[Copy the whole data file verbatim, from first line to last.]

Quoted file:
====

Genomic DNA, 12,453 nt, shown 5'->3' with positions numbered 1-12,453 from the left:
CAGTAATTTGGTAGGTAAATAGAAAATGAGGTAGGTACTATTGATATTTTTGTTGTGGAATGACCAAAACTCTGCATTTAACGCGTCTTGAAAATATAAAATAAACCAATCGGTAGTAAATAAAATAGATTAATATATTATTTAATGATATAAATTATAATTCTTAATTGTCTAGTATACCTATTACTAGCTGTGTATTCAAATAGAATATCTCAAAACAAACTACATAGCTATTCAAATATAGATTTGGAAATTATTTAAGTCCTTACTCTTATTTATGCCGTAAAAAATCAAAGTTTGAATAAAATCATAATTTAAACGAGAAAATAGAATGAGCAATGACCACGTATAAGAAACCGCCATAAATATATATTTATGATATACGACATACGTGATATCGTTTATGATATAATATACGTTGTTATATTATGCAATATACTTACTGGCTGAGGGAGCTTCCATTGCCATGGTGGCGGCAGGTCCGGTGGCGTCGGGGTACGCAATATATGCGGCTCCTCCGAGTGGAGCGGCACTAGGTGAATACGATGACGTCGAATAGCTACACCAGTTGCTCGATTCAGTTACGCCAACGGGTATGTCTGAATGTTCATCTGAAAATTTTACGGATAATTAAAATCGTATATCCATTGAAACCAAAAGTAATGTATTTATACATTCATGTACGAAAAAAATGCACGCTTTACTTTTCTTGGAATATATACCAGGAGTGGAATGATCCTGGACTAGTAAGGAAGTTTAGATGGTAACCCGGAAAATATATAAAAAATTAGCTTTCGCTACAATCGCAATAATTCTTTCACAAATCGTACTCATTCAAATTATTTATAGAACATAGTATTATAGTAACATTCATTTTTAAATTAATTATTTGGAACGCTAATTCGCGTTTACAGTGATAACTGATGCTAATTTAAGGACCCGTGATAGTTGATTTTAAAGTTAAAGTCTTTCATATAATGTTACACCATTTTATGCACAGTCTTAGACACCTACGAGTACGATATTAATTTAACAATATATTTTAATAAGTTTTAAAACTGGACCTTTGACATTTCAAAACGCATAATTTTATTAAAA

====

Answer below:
Genomic DNA, 12,453 nt, shown 5'->3' with positions numbered 1-12,453 from the left:
CAGTAATTTGGTAGGTAAATAGAAAATGAGGTAGGTACTATTGATATTTTTGTTGTGGAATGACCAAAACTCTGCATTTAACGCGTCTTGAAAATATAAAATAAACCAATCGGTAGTAAATAAAATAGATTAATATATTATTTAATGATATAAATTATAATTCTTAATTGTCTAGTATACCTATTACTAGCTGTGTATTCAAATAGAATATCTCAAAACAAACTACATAGCTATTCAAATATAGATTTGGAAATTATTTAAGTCCTTACTCTTATTTATGCCGTAAAAAATCAAAGTTTGAATAAAATCATAATTTAAACGAGAAAATAGAATGAGCAATGACCACGTATAAGAAACCGCCATAAATATATATTTATGATATACGACATACGTGATATCGTTTATGATATAATATACGTTGTTATATTATGCAATATACTTACTGGCTGAGGGAGCTTCCATTGCCATGGTGGCGGCAGGTCCGGTGGCGTCGGGGTACGCAATATATGCGGCTCCTCCGAGTGGAGCGGCACTAGGTGAATACGATGACGTCGAATAGCTACACCAGTTGCTCGATTCAGTTACGCCAACGGGTATGTCTGAATGTTCATCTGAAAATTTTACGGATAATTAAAATCGTATATCCATTGAAACCAAAAGTAATGTATTTATACATTCATGTACGAAAAAAATGCACGCTTTACTTTTCTTGGAATATATACCAGGAGTGGAATGATCCTGGACTAGTAAGGAAGTTTAGATGGTAACCCGGAAAATATATAAAAAATTAGCTTTCGCTACAATCGCAATAATTCTTTCACAAATCGTACTCATTCAAATTATTTATAGAACATAGTATTATAGTAACATTCATTTTTAAATTAATTATTTGGAACGCTAATTCGCGTTTACAGTGATAACTGATGCTAATTTAAGGACCCGTGATAGTTGATTTTAAAGTTAAAGTCTTTCATATAATGTTACACCATTTTATGCACAGTCTTAGACACCTACGAGTACGATATTAATTTAACAATATATTTTAATAAGTTTTAAAACTGGACCTTTGACATTTCAAAACGCATAATTTTATTAAAA